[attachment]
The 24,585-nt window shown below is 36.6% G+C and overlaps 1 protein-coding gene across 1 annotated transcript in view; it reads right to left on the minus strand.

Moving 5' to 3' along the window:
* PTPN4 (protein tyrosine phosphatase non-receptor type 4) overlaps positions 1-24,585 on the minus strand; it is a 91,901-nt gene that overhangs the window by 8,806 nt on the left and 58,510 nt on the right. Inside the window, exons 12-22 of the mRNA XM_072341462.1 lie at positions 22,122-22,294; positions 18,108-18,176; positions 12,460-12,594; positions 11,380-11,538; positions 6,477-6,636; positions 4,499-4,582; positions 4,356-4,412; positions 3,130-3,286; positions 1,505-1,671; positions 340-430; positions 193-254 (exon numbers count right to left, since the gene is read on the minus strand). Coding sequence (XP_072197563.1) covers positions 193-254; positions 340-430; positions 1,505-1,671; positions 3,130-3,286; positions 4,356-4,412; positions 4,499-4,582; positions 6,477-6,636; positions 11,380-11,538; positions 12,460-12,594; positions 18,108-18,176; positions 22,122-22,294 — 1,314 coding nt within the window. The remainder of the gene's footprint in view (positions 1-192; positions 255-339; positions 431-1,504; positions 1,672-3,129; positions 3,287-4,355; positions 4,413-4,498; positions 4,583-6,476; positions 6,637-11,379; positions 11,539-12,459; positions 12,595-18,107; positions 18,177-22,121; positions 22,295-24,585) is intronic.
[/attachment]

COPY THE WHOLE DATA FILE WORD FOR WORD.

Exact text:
The 24,585-nt window shown below is 36.6% G+C and overlaps 1 protein-coding gene across 1 annotated transcript in view; it reads right to left on the minus strand.

Moving 5' to 3' along the window:
* PTPN4 (protein tyrosine phosphatase non-receptor type 4) overlaps positions 1-24,585 on the minus strand; it is a 91,901-nt gene that overhangs the window by 8,806 nt on the left and 58,510 nt on the right. Inside the window, exons 12-22 of the mRNA XM_072341462.1 lie at positions 22,122-22,294; positions 18,108-18,176; positions 12,460-12,594; positions 11,380-11,538; positions 6,477-6,636; positions 4,499-4,582; positions 4,356-4,412; positions 3,130-3,286; positions 1,505-1,671; positions 340-430; positions 193-254 (exon numbers count right to left, since the gene is read on the minus strand). Coding sequence (XP_072197563.1) covers positions 193-254; positions 340-430; positions 1,505-1,671; positions 3,130-3,286; positions 4,356-4,412; positions 4,499-4,582; positions 6,477-6,636; positions 11,380-11,538; positions 12,460-12,594; positions 18,108-18,176; positions 22,122-22,294 — 1,314 coding nt within the window. The remainder of the gene's footprint in view (positions 1-192; positions 255-339; positions 431-1,504; positions 1,672-3,129; positions 3,287-4,355; positions 4,413-4,498; positions 4,583-6,476; positions 6,637-11,379; positions 11,539-12,459; positions 12,595-18,107; positions 18,177-22,121; positions 22,295-24,585) is intronic.